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Movie Review: Hugo

Hugo is the first family movie Martin Scorsese has ever made, and only the second PG rated movie. Like Woody Allen, Scorsese has made a bit of a comeback in the last few years, making The Aviator (one of my all-time favorites), the Departed (good, but overrated), and now Hugo, nominated for best picture.

I didn’t see Hugo in the theater, and they say it’s really made for 3D. While I can’t speak for that, I can say that I loved Hugo and wish I had seen it sooner. It’s one of the best movies Scorsese has ever made, and proves that he can do more than just gangster movies and biographies. Hugo is beautifully shot, and boosts and exceptional cast.

Hugo is an orphan who lost his dad in a fire and has since lived inside a clock in a Paris train station in the 1930s. He meets a young girl named Isabelle played by rising star Chloe grace Moretz, who helps him rebuild a machine that his late father bought at auction before he passed away. Hugo hopes that the machine will hold some kind of message or offer him closure. Ben Kingsley plays a sad, bitter magician/toymaker in the station, and Hugo makes it his mission to “fix him.”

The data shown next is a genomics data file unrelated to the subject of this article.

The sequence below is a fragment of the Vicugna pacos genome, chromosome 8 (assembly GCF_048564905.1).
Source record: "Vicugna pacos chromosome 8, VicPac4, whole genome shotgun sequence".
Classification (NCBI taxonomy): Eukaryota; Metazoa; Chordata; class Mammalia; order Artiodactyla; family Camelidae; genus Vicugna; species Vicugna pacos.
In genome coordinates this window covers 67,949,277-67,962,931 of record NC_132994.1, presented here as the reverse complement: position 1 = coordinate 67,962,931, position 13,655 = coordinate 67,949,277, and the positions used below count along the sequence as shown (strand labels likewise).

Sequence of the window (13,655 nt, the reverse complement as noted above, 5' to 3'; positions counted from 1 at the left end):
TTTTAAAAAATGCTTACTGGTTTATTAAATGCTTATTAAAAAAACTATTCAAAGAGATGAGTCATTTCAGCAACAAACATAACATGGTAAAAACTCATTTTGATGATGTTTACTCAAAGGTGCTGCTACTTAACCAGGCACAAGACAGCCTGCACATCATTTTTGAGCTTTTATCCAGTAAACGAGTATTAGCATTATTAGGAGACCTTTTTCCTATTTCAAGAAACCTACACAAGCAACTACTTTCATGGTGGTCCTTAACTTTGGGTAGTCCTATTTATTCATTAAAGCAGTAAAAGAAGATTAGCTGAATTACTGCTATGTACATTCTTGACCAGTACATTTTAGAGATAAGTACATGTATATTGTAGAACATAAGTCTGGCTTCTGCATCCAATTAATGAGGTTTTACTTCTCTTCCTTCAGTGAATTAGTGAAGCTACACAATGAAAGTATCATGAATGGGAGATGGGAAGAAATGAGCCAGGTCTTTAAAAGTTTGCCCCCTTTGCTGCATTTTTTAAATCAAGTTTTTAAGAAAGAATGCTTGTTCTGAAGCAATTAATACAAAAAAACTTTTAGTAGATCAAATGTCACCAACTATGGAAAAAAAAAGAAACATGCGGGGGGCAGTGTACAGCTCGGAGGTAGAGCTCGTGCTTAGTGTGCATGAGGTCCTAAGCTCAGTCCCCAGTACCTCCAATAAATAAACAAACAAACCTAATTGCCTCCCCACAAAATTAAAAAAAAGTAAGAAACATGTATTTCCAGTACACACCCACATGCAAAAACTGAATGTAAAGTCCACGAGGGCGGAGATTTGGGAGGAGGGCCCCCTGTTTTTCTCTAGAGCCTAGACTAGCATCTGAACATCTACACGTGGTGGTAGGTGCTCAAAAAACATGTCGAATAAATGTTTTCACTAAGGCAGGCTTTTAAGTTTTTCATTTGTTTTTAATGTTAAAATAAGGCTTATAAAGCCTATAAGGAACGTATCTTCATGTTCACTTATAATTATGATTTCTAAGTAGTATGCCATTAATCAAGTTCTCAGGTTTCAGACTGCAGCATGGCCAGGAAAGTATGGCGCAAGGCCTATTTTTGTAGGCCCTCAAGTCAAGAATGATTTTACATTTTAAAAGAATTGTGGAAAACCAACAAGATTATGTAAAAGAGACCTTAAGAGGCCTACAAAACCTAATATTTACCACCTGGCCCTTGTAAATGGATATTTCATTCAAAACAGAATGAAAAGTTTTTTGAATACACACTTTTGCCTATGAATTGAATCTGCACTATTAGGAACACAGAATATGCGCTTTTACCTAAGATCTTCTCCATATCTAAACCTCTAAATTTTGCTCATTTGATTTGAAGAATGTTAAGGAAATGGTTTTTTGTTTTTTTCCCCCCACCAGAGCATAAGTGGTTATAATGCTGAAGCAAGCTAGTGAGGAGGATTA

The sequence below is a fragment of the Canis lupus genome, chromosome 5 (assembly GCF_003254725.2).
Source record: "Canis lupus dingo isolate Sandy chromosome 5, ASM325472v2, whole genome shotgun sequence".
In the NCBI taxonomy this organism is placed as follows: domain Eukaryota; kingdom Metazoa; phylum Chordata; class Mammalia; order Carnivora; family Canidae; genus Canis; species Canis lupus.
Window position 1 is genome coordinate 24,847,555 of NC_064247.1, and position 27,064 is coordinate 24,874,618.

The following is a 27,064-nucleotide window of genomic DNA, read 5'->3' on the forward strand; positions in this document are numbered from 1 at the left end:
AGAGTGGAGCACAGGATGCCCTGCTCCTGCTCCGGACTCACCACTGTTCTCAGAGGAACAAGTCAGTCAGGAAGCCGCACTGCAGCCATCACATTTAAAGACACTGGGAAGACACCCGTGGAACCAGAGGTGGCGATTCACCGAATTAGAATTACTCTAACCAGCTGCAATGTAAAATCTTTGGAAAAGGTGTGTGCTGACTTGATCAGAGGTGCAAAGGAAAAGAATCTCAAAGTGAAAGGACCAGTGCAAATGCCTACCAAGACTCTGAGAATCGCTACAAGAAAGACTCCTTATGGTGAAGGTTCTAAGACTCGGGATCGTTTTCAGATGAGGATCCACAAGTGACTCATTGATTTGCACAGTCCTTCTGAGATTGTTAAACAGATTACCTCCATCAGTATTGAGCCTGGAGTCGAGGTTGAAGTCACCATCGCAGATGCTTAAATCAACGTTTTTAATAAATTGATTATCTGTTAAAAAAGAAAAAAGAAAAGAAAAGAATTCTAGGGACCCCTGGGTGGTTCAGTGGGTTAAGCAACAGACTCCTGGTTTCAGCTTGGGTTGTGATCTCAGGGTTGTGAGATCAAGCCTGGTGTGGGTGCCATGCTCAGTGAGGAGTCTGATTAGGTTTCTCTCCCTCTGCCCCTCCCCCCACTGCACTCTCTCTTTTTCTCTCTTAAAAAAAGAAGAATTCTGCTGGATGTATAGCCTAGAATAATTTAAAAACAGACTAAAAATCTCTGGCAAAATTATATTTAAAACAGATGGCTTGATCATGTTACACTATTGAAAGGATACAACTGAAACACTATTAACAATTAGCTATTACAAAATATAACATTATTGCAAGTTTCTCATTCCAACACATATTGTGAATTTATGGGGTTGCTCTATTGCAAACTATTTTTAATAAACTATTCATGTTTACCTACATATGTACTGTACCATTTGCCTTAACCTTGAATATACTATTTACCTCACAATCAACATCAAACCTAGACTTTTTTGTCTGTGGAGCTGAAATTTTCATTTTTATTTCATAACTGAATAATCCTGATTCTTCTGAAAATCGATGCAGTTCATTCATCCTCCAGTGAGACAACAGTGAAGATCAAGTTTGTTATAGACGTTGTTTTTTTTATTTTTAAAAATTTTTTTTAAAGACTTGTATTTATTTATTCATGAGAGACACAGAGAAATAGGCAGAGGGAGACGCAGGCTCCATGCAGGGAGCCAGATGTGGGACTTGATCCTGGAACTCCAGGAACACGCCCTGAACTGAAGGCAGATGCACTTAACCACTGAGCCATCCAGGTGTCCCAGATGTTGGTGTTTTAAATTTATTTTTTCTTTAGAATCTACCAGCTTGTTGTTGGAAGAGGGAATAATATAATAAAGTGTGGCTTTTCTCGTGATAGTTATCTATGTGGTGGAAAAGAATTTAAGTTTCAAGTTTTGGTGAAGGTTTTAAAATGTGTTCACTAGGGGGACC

This really is a movie for the whole family. I really enjoyed it, and I could imagine myself loving it even more when I was a kid. It was fun, mysterious, and the characters were all so believable and likable. It’s rare to see a live-action family film that’s this good, but Scorsese pulls if off nicely.

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